Melco’s Lawrence Ho blames marketing team for Studio City woes

Melco’s Lawrence Ho blames marketing team for Studio City woes

Marketing failure continues to haunt Melco Crown Entertainment Chief Executive Officer Lawrence Ho, as his company’s partly-owned property, Studio City disappoints investors since its opening in October.

Ho is not amused by how Studio City’s marketing team has been performing, admitting that they have failed to translate the company’s brand to the public. As a result, Studio City’s first quarter profit in 2016 was well below market expectations at USD195 million.

Melco’s Lawrence Ho blames marketing team for Studio City woesStudio City – which targeted the gaming mass market and promoted non-gaming activities – did not fare well as analysts had initially predicted. Adding pressure to the beleaguered casino’s growth is the anticipated opening of MGM Cotai, Wynn Palace and The Parisian on the Cotai Strip, each eyeing the mass-gaming segment.

“We just need to do a better job at marketing ourselves and bundling offers – it’s not rocket science,” Ho told Barron’s Asia. “We had a lot of brand awareness and buzz [at our launch], but somehow our marketing team hasn’t really translated that.”

Ho said that he expects the mass market in Macau to become “super competitive” between the six gaming operators in the future.

Nevertheless, he said, Melco should “keep delivering our products and services better” and strengthen the property’s emphasis on entertainment and other non-gaming elements.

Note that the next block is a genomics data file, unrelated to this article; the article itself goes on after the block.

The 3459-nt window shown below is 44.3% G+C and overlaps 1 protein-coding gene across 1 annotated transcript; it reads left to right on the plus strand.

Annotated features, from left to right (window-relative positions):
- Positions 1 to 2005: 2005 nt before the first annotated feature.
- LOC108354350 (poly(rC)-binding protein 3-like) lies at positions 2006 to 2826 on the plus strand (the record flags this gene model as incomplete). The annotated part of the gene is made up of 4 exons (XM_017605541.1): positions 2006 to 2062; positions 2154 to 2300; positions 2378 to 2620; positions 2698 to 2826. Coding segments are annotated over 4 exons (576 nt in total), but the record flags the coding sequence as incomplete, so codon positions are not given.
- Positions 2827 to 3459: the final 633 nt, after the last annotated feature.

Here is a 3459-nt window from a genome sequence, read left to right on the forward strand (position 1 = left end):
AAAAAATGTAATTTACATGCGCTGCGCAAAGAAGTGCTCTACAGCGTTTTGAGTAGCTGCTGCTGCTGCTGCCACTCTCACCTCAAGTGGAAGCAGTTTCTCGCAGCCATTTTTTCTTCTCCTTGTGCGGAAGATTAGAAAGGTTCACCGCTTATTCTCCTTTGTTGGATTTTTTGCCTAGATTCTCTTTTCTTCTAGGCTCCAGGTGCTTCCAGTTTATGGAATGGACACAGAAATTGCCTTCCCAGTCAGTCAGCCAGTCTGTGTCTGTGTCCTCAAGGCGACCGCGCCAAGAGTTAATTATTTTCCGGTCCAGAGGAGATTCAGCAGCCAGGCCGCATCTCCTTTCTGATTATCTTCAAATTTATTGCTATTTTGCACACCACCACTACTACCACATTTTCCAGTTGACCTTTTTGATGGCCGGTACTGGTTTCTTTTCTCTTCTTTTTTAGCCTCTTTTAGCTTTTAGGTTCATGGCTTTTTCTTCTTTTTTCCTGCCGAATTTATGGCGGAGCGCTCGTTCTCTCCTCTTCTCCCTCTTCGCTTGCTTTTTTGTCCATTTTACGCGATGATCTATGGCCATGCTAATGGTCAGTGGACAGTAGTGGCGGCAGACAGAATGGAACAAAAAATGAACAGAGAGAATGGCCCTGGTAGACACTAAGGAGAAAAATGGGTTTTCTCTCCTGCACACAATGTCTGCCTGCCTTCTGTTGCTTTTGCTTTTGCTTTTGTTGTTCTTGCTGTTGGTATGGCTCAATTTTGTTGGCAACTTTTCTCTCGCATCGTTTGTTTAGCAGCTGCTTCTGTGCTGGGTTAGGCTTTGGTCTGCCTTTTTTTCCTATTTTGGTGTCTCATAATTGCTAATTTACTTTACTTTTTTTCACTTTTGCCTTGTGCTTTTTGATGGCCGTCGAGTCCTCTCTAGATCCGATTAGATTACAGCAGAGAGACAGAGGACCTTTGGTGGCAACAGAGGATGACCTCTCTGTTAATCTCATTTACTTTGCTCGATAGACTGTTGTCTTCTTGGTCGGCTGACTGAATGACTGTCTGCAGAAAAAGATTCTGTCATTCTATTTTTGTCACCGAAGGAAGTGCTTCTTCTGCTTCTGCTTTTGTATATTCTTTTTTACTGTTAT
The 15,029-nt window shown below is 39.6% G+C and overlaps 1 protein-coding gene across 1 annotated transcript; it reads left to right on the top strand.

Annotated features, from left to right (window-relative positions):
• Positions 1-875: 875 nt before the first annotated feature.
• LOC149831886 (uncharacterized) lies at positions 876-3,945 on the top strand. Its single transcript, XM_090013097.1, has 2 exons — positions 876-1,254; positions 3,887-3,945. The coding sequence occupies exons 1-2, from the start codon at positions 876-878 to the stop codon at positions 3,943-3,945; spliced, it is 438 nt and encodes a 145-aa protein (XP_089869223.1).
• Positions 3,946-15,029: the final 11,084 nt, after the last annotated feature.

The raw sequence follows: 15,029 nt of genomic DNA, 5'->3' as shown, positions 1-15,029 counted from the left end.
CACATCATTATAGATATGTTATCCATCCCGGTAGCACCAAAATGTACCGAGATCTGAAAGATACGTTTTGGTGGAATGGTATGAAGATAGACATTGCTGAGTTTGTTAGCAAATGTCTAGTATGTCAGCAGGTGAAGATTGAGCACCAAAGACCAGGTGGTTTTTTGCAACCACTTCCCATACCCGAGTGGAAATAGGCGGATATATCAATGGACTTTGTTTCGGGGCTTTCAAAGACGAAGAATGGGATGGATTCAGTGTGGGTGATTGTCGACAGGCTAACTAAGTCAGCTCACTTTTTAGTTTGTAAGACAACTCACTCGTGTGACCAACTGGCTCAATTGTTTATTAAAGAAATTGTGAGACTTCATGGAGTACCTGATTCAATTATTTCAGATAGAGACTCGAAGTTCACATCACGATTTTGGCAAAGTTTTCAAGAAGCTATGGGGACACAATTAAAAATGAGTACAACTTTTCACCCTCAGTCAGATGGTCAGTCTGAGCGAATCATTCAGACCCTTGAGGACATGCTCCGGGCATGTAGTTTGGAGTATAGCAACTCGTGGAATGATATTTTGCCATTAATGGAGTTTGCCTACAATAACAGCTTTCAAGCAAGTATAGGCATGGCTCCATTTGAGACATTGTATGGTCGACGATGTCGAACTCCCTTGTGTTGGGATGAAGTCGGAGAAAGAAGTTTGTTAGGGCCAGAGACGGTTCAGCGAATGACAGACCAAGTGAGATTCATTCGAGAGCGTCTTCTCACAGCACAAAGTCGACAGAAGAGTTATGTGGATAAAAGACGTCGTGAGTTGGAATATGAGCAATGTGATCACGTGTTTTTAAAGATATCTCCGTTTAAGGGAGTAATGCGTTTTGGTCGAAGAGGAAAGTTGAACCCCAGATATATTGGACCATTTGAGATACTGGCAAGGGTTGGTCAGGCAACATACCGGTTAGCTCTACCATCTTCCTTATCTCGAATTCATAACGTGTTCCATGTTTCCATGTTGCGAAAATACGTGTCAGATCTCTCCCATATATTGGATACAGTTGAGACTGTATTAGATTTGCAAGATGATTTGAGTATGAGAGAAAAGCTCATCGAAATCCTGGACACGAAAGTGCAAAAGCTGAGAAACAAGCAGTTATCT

Melco in “no rush” to buy out minority partners in Studio City

Statistics shows that only 30 percent of analysts who rate Melco are advising “Buy” compared to an average 51 percent for Melco’s rivals, excluding SJM Holdings. Just last month, Australian casino operator Crown Resorts has reduced its stake in Melco, leaving Ho as the largest shareholder in the casino firm.

Although he has refused to comment on whether the share sale was a one-off, the Melco CEO said James Packer of Crown Resorts intends to remain a major shareholder in is firm.

“I think it was really perfect timing,” Ho told the media outlet, commenting on Crown Resorts’ move.

He added that while Melco Crown’s capital expenditure is expected to be relatively modest in coming years, Crown Resorts has several new projects in Australia.

“In Asia and around the world, we don’t see that many opportunities right now,” Ho said, referring to Melco Crown.

James Packer, the former chairman of Crown Resorts, recently relinquished his title and reduced his stake in Melco Crown Entertainment from 34 percent to 27 percent. Crown Resorts also intends to split its Melco stake from the rest of the company as part of a restructuring strategy.

In spite of the gaming downturn, Macau remains an important market for gaming operators, with nearby competitors in the Philippines, Vietnam and South Korea still far behind in terms of gaming development and relevant government legislation.

“For Melco, every time we build something, we want it to be at least a billion-dollar property,” Ho told Barron’s Asia.

“We don’t see any [other] jurisdictions that would be able to sustain that.”